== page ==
Visualizing adipocyte-brain crosstalk: joint independent component analysis on neuroimaging and hormone data


Endocrine signals play a major role in energy homeostasis of the body. Various hormones are secreted by different peripheral sides of the body depending on the body’s energy status. For instance, leptin and adiponectin are released by the fat tissue in proportional amounts to a total fat volume. Insulin and ghrelin are hormones reacting to acute changes of energy levels. All of these hormones have been shown to have a certain impact on the central nervous system. In this field of research several studies focused on the function of the hypothalamus, a brain site well known for the integration of endocrine signals and the regulation of basal homeostatic processes. Although there is an increasing amount of evidence, that many other brain sides are involved in these processes as well, little is known about the relationship between the temporal fluctuation of hormone signal patterns and brain activity in general. Therefore, it is important that this relationship be investigated in a more comprehensive, integrated fashion.

Aim of the project

This project has two aims. The first aim is to investigate the dynamics in the secretion of adipocyte-dependent hormones in different metabolic conditions related to diverse brain network activation. The second one is to investigate the effect of the interaction between adipocyte-dependent and gut-dependent signals on resting state fMRI and task related fMRI. In this project, we suggest the use of independent component analysis (ICA) as a framework to achieve these goals.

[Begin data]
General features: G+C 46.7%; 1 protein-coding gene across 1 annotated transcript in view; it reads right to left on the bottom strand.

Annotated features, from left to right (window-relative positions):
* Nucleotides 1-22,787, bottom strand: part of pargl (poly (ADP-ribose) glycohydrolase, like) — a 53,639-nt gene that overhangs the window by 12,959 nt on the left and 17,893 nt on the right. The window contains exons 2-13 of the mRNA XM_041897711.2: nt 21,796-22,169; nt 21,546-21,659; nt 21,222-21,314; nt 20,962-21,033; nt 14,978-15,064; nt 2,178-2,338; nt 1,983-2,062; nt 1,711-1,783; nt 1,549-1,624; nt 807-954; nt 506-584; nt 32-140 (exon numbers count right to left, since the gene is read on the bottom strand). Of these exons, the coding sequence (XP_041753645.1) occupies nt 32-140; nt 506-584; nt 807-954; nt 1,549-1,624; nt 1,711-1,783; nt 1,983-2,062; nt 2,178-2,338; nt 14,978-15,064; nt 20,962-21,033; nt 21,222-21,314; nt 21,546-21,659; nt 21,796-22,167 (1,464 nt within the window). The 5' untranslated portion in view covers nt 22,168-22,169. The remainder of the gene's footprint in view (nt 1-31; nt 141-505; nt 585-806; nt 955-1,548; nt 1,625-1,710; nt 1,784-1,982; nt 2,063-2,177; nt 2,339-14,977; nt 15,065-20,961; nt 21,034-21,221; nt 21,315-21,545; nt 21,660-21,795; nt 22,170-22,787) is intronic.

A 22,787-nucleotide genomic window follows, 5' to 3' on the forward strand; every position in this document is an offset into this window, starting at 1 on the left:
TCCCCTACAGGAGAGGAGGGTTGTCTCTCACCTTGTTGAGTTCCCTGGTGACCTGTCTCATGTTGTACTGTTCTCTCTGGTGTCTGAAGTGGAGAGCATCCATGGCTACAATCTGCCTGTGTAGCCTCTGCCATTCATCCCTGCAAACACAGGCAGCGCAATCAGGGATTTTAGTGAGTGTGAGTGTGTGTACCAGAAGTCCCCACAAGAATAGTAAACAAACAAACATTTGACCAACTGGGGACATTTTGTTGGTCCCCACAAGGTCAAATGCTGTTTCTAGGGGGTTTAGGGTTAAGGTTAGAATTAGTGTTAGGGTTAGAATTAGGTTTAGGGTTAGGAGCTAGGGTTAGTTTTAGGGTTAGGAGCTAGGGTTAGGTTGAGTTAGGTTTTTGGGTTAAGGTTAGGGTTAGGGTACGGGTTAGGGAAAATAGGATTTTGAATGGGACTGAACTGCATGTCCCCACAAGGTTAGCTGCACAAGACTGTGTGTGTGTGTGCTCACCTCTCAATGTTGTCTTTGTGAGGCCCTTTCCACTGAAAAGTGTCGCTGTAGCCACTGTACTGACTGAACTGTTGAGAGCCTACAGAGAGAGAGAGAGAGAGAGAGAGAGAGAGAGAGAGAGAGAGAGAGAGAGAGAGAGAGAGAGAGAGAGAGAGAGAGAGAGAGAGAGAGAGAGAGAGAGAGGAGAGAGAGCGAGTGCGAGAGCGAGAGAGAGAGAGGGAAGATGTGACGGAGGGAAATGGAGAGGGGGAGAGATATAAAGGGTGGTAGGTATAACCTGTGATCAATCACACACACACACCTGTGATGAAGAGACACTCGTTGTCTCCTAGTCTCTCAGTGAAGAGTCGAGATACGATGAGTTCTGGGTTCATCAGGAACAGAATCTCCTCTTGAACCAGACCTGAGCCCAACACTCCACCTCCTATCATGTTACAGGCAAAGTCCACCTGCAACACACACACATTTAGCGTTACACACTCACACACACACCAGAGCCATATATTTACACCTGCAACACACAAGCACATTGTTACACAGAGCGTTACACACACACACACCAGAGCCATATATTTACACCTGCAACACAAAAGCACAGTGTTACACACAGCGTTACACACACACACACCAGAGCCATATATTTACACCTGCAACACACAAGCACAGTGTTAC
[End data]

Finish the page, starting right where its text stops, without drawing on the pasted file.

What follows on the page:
Specifically, several different variants of independent component analysis (ICA) of multimodal data-sets such as joint ICA and parallel ICA have been proposed. ICA is increasingly utilized as a tool for evaluating the hidden spatiotemporal structure contained within brain imaging data. Firstly, we will apply the parallel ICA onto the two modalities described earlier with the goal of identifying functional brain networks, hormone associations as well as their relationship. Secondly, we will use the joint ICA to investigate the time courses of adipocyte-dependent and gut-dependent hormone levels. Finally, the two sets of data will be analyzed to figure out if these different hormones will result in changes of distinct brain networks. 


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